A couple of people have let me know that my piece on the demise of the former UCI Bookstore has readers in the outside world, something I never would have guessed from the comments section here. Their reaction has been, “This is terrible! I never knew about this! How do we get our UCI Bookstore back? Do we protest, boycott, Occupy? You tell us to ‘despair.’ That can’t be right.”
The short answer is that it’s simply too late. There was a period of so-called “public comment” about a year ago which had a small number of takers. I think that the people who commented were, like me, ignored and put off, but that would have been the right time to raise a hue and cry.
At this point, the store has sold off practically all of its extant book inventory — tens of thousands of books. (I think there may still be a few hundred book SKUs (items) in the system that aren’t textbooks.) Some titles were sold to customers at reduced prices, some more recent titles were returned to the publisher at their original cost, and everything else went to a jobber who paid pennies on the dollar. The store has doubtless taken a big loss on those books, but consigning them has meant the store can free up shelf space for more profitable inventory, like plush anteaters.
Suppose, for the sake of argument, that a Save The Bookstore movement coalesced, and had at the top of its list of demands: “Bring back our books!” From a business perspective, this cannot be done. You cannot liquidate inventory at pennies on the dollar and then bring back the exact same inventory in at the regular wholesale price of 25-40% off list. If I were the Associate Vice Chancellor of Student Affairs, I would fire the Bookstore director who did such a thing. The only way out would be if a director could make a compelling case that the store could sell, say, at least three copies of each book every year. That is far in excess of the sales rate of the average trade book at the former Bookstore, which was .75 to 1 copy per year.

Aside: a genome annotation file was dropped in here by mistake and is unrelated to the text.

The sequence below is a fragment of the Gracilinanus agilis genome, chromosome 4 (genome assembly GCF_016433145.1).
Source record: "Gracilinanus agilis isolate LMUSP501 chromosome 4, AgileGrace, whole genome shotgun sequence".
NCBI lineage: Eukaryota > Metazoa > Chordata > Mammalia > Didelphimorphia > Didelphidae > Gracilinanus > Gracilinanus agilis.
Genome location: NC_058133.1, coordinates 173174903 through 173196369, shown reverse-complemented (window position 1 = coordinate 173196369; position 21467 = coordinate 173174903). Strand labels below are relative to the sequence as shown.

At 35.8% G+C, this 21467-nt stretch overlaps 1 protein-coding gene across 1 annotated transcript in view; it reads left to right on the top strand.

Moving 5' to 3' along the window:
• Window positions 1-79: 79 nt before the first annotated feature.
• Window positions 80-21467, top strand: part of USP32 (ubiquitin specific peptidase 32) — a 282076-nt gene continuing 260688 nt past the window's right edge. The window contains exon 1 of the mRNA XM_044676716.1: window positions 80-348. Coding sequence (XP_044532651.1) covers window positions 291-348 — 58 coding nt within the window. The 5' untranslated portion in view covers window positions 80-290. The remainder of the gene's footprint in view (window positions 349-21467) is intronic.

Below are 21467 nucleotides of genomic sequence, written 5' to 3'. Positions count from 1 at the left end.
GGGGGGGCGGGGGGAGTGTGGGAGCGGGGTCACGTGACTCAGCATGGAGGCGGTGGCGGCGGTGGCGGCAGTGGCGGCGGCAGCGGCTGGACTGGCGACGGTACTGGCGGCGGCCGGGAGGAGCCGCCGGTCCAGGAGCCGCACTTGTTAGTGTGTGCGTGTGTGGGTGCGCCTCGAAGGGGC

If the director were to commit to selling three copies of every title every year, the customers of the store would have to make a commitment to buy them. I could see a sort of Kickstarter-style campaign, where people would agree to reserve $25, $50, or $75 book gift certificates, good for one year and not redeemable for cash, in their names. If the inventory were funded up to or over a certain level, say, $75,000, the donors would be charged, the certificates issued, and the inventory purchased. Without such a setup… we know what that looks like already, where well-intentioned people loved the Bookstore so much, they bought all their books online. When I think about the Bookstore in this respect, I think of Abie Glassman, the Jewish peddler from John D. Fitzgerald’s Great Brain children’s books. Glassman came to stay and sell notions in Fitzgerald’s fictional Mormon community. He cared about his customers, and he was beloved. Nonetheless, he starved to death because nearly everyone went to the official Mormon ZCMI store; it was simply more expedient for them to do so.
The idea of a crowdsourcing campaign gets to the bottom of “how to get our store back.” The argument for the destruction of the Bookstore was economic; any counter-argument, at least in the current reality, will have to be economic as well. A university bookstore is a business. It brings money into the University. When that money dwindles, it means that there is less to support University programs, and, especially when State money keeps getting scarcer, administrators have to fill the gap, period. Anyone who wants to bring the UCI Bookstore back will have to come up with a realistic business plan of his or her own, one that fills that gap over the long term, or comes very close.
I said, “at least in the current reality.” In the world of principles, which is where many readers reside, things are — or, should be — different. Access to books, and the promotion of higher forms of literacy, should be parts of a university’s mission. Libraries, by their nature, go only so far with this mission; every book acquired must be argued for, and every book acquired must help develop a collection. A real university bookstore is not under these constraints; people are exposed to the streams of fiction and non-fiction in real time, and they can get what they want without contending with someone else’s loan period. What is that worth? Could a university bookstore be operated, not as a profit center, but as the part of the educational enterprise that encouraged reading? Those who play the zero-sum game would ask, “Which would you rather have: a real university bookstore or more students getting financial aid?” I invite you to think your way out of that question.